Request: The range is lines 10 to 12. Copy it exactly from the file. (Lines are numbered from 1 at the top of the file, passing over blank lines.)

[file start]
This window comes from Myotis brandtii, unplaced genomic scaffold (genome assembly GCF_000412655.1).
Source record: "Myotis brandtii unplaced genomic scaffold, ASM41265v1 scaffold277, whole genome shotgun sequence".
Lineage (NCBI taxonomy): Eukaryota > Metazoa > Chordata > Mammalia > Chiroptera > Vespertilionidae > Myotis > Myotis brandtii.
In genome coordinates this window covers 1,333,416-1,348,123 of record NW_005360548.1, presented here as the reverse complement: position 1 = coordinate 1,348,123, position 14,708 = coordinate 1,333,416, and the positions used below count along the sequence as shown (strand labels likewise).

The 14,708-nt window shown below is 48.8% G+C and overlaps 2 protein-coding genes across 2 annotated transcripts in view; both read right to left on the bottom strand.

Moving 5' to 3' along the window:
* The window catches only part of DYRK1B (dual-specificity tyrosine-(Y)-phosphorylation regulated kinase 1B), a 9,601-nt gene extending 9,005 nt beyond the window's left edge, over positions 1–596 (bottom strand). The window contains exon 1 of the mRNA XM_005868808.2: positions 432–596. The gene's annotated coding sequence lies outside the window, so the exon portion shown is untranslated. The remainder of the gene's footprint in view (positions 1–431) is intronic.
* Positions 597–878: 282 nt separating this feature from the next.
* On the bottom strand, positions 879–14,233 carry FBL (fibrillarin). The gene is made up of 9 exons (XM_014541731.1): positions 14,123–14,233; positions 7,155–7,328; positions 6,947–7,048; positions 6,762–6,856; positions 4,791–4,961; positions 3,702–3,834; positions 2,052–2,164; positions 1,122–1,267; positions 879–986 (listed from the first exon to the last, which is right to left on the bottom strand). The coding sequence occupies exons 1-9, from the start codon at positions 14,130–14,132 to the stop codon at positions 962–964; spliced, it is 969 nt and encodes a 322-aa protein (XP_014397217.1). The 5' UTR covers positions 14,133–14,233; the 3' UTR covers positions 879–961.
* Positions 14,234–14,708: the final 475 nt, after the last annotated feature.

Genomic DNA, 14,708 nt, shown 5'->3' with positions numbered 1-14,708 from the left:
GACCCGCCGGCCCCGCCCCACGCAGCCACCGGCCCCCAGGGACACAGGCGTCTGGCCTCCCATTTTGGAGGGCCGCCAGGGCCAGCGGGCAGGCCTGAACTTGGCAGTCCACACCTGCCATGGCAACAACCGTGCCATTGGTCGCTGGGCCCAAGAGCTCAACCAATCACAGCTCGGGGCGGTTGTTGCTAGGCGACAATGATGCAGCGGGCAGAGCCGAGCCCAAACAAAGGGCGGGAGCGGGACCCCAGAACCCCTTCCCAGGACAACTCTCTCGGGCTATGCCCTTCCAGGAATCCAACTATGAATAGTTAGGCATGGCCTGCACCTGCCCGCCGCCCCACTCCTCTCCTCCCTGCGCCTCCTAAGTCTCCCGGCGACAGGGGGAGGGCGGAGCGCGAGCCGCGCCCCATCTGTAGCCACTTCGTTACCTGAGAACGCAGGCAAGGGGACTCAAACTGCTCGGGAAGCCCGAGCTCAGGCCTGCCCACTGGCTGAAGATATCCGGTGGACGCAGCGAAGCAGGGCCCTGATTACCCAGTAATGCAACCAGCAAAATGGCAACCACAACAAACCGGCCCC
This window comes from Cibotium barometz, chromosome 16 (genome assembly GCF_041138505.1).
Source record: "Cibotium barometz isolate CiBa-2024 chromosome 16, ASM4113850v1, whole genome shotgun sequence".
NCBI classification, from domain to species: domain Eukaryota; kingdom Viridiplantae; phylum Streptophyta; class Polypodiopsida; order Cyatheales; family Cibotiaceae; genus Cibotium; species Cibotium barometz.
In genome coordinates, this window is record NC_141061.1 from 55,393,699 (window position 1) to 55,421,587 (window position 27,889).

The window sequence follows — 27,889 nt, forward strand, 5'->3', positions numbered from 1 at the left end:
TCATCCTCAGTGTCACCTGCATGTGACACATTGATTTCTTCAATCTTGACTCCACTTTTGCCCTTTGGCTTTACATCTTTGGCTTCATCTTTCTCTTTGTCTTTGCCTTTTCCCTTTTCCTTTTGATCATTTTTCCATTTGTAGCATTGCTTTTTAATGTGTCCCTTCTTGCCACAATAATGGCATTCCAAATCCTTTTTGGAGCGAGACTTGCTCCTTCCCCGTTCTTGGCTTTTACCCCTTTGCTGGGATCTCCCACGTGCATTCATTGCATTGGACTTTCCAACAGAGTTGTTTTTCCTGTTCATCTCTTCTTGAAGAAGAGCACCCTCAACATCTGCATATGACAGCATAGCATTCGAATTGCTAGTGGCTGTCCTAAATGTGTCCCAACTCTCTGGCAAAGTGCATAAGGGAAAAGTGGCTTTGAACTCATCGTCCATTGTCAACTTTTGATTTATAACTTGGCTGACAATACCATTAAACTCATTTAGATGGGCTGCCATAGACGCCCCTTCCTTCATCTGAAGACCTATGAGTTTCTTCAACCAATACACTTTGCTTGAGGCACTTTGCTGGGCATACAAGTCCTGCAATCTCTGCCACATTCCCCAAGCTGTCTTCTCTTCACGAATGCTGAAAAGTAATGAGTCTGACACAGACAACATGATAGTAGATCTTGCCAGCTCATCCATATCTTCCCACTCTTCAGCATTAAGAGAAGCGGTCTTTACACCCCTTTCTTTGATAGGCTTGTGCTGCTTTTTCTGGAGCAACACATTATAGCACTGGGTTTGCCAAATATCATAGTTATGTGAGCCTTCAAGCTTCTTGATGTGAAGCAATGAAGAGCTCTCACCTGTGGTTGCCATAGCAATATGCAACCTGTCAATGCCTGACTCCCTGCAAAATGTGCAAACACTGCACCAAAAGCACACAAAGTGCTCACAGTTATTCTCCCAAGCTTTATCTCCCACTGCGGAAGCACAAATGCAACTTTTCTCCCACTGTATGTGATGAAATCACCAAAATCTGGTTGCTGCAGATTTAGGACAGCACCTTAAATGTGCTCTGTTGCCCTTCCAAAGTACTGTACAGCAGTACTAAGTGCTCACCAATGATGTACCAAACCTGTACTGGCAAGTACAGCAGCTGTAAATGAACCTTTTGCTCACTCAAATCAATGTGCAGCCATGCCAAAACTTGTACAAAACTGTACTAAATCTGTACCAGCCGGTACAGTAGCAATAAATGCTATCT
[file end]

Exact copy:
* Positions 14,234–14,708: the final 475 nt, after the last annotated feature.

Genomic DNA, 14,708 nt, shown 5'->3' with positions numbered 1-14,708 from the left:
GACCCGCCGGCCCCGCCCCACGCAGCCACCGGCCCCCAGGGACACAGGCGTCTGGCCTCCCATTTTGGAGGGCCGCCAGGGCCAGCGGGCAGGCCTGAACTTGGCAGTCCACACCTGCCATGGCAACAACCGTGCCATTGGTCGCTGGGCCCAAGAGCTCAACCAATCACAGCTCGGGGCGGTTGTTGCTAGGCGACAATGATGCAGCGGGCAGAGCCGAGCCCAAACAAAGGGCGGGAGCGGGACCCCAGAACCCCTTCCCAGGACAACTCTCTCGGGCTATGCCCTTCCAGGAATCCAACTATGAATAGTTAGGCATGGCCTGCACCTGCCCGCCGCCCCACTCCTCTCCTCCCTGCGCCTCCTAAGTCTCCCGGCGACAGGGGGAGGGCGGAGCGCGAGCCGCGCCCCATCTGTAGCCACTTCGTTACCTGAGAACGCAGGCAAGGGGACTCAAACTGCTCGGGAAGCCCGAGCTCAGGCCTGCCCACTGGCTGAAGATATCCGGTGGACGCAGCGAAGCAGGGCCCTGATTACCCAGTAATGCAACCAGCAAAATGGCAACCACAACAAACCGGCCCC